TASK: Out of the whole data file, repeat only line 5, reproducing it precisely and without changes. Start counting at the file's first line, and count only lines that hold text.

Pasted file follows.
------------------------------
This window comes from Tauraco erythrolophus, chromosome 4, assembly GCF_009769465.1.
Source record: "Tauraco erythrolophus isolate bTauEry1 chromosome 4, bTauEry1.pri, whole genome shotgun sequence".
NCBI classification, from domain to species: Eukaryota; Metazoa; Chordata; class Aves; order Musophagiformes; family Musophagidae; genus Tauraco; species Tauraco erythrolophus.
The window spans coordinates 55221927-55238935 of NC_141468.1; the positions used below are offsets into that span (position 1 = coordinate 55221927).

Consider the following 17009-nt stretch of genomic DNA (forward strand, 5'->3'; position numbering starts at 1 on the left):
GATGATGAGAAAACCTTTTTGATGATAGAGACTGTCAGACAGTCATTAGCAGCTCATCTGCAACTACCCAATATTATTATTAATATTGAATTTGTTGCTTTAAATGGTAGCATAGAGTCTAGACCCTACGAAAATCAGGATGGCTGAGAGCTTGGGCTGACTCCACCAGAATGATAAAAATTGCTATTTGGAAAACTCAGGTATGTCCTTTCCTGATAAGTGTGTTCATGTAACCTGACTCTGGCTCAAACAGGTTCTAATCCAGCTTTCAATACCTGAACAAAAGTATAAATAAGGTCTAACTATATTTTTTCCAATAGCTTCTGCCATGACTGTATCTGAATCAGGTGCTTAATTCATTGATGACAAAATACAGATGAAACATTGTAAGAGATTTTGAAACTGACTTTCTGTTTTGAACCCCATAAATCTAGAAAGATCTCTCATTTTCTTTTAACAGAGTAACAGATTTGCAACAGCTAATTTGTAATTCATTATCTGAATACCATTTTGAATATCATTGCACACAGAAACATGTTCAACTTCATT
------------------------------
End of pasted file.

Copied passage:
Consider the following 17009-nt stretch of genomic DNA (forward strand, 5'->3'; position numbering starts at 1 on the left):